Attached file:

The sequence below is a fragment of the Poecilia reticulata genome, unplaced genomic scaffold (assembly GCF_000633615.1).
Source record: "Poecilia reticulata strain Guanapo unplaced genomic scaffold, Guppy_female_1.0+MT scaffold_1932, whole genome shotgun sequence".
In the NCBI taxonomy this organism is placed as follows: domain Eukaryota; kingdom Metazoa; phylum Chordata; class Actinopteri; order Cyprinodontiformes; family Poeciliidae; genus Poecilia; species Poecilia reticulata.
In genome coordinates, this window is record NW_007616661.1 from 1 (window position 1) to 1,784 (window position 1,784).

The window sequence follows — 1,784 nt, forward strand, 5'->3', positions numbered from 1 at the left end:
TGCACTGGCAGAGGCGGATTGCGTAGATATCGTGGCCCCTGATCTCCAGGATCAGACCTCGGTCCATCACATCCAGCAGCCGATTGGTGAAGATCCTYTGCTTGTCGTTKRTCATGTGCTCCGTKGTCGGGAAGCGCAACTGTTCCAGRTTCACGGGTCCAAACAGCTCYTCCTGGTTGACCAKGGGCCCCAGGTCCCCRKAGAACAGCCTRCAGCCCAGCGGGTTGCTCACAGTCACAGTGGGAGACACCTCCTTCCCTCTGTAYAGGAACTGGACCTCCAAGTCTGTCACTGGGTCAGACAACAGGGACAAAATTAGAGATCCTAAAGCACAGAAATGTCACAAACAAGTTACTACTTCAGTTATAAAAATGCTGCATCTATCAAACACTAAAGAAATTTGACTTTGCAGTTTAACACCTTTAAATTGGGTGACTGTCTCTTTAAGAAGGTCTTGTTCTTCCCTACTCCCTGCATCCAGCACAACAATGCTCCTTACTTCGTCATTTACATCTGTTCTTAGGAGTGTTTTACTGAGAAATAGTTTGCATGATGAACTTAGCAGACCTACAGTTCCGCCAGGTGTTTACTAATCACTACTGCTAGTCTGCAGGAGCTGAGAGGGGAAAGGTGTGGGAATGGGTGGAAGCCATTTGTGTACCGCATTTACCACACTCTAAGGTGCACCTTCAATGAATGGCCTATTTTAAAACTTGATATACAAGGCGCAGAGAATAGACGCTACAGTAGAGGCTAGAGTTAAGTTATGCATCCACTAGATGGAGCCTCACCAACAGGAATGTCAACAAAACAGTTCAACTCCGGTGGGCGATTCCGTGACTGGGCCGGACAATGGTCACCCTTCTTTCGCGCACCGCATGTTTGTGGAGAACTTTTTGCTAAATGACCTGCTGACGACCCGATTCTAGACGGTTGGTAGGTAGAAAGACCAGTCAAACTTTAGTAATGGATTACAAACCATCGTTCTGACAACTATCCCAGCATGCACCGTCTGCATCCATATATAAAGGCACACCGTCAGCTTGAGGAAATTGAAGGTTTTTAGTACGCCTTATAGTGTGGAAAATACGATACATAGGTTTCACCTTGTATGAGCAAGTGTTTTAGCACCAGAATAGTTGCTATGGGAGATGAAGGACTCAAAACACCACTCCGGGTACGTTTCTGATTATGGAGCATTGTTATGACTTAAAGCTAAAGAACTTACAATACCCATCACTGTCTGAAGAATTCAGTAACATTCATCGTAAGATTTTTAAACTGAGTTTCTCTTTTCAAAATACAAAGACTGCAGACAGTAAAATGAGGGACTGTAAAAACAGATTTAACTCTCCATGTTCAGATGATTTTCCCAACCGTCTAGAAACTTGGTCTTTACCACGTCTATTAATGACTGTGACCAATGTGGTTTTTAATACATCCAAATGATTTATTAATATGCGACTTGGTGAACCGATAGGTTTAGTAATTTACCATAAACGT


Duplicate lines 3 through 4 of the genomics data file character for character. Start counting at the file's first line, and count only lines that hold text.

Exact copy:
In the NCBI taxonomy this organism is placed as follows: domain Eukaryota; kingdom Metazoa; phylum Chordata; class Actinopteri; order Cyprinodontiformes; family Poeciliidae; genus Poecilia; species Poecilia reticulata.
In genome coordinates, this window is record NW_007616661.1 from 1 (window position 1) to 1,784 (window position 1,784).